Brexit and the politics of diversionary tactics

Ever a philosophical type, Harold Macmillan wrote in his memoirs that he never thought of sabotaging matters for his successor, Lord Home, following his decision to resign as Prime Minister in October 1963, commenting ‘E finita la commedia. It is tempting, but unrewarding, to hang around the Green Room long after the final retirement from the stage.‘ At least Supermac only had the fallout from the Profumo scandal to think about when he departed No 10. Many of his successors would have to vacate the political stage in considerably less propitious circumstances. The circumstances have, after all, arguably rarely been less propitious than the UK’s impending departure from the European Union.

Of course, David Cameron, who will leave Downing Street for the last time later today, is not the only political figure who has exited stage left as a result of Brexit. Indeed, it is curious (to say the least) who many of those who have fled the field are, for the most part, the same people who during the campaign would blissfully bang on how important it is to ‘take back control’ (while saying nothing about things like how the UK’s independent nuclear deterrent is actually not independent, and how so many major firms in London have somehow managed to get away with paying little or no tax on their business). If the likes of Boris Johnson, Michael Gove, and Andrea Leadsom could not even control their own destinies, you have to wonder how much serious thought they had really given to a political career in the first place.

At least Johnson, Gove, and Leadsom will not have to worry about dealing with the consequences of the decision for which the electorate have now voted – unless, that is, Theresa May is feeling in an unusually magnanimous mood when appointing her first cabinet. No, the fallout from Brexit is going to weigh heaviest on those of us who do not hang around in the exalted circles of Westminster, almost certainly in the form of another recession and further squeezes on the NHS and education, even if the UK does manage to stay United. The Brexiteers are already beginning to form their excuses. Those who voted Remain, and thus trusted the experts (despite the best efforts of Mr Gove), and have pointed out the falling value of the pound and the tangible uncertainty among foreign investors in the City since the vote, are now being accused by the Leave camp of “Talking Britain down” – as if being realistic about the country’s economic outlook (given, for example, the post-Thatcher inheritance of a weak manufacturing base and the over-reliance on service industries and housing bubbles for economic growth) were now somehow unpatriotic.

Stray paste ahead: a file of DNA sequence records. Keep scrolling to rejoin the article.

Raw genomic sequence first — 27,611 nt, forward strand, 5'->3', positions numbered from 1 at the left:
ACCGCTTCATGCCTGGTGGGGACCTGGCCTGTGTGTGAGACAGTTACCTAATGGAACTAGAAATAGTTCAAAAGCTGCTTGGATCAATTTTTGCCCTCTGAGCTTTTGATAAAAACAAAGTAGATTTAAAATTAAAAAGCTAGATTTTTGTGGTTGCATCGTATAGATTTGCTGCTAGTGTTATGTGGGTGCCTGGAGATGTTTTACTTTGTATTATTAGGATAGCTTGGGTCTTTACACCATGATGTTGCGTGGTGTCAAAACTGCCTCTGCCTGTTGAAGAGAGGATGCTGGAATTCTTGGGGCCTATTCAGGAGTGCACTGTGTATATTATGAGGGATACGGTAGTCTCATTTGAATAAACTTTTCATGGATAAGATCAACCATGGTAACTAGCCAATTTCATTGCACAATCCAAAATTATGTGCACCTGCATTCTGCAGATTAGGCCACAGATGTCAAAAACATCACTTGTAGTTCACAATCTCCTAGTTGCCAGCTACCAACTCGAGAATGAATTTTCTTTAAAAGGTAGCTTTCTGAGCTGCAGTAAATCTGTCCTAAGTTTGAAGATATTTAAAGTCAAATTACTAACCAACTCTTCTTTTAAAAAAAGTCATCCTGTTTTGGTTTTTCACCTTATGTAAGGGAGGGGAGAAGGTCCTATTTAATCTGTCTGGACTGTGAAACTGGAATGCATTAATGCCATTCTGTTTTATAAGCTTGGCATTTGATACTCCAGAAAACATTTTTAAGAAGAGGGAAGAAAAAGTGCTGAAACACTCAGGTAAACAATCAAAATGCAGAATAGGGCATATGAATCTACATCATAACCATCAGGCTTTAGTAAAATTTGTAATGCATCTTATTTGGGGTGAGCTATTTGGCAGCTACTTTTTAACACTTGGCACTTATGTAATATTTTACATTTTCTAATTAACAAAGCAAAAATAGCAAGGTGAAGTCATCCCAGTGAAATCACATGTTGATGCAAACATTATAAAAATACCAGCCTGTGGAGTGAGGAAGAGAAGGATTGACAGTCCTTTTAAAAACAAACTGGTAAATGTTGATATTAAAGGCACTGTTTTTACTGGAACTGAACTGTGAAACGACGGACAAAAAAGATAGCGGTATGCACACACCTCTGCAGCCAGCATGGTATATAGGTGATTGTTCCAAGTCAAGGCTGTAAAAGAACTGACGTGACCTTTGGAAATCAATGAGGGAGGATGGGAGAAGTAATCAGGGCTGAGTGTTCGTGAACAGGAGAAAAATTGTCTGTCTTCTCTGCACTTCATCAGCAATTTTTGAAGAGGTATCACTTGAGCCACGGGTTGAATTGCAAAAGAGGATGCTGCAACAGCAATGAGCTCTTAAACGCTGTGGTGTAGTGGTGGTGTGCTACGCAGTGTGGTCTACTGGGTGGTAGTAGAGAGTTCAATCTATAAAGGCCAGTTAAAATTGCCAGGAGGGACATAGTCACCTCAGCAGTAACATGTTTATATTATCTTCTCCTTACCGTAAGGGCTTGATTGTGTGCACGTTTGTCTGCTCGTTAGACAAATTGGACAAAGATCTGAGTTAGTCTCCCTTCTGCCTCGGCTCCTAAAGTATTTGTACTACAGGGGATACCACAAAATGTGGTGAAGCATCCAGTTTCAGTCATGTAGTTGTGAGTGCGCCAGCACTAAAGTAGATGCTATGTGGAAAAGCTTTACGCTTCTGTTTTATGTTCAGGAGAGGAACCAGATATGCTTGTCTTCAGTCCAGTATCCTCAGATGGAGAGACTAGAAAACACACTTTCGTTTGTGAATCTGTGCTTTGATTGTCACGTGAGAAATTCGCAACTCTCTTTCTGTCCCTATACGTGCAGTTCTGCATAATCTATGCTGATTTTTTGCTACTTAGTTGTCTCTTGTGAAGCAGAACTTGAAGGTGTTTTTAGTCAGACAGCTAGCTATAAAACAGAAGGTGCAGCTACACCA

Brexit is not the first time that the architects of a national trauma have upped and left, and then sought to dodge the reckoning from their actions. Such a scenario was visited upon Germany in 1918 and in the years following the Armistice. As early as August that year it was obvious that the Germans were going to lose the war – and not just to observers among the Allies, but also to the German chief of staff, General Erich Ludendorff. When the British and French forces broke through the enemy lines at Amiens on 8 August, after successfully stemming the advance of the poorly planned Spring offensives, Ludendorff himself dubbed the date the “Black Day of the German army”. Later, when the news reached him that Bulgaria would surrender to the Allies on 29 September he told the government in Berlin that they would have to seek a peace agreement, and fast.

A peace agreement was reached, but not until 11 November, and it did not involve either Ludendorff, his assistant chief of staff Paul von Hindenburg, or the Kaiser. Two days before, the Kaiser had abdicated, and fled to neutral Holland. Two weeks before that, Ludendorff had gone to Sweden, fearing for his life as Germany was beset by strikes, protests and mutinies. As for Hindenburg, he made sure to absent himself from crucial meetings of the newly formed Social Democrat-dominated civilian government, established the previous month, while it pressed on with the unenviable task of formulating an armistice with the French, British and American authorities who were fast losing patience with the German military establishment.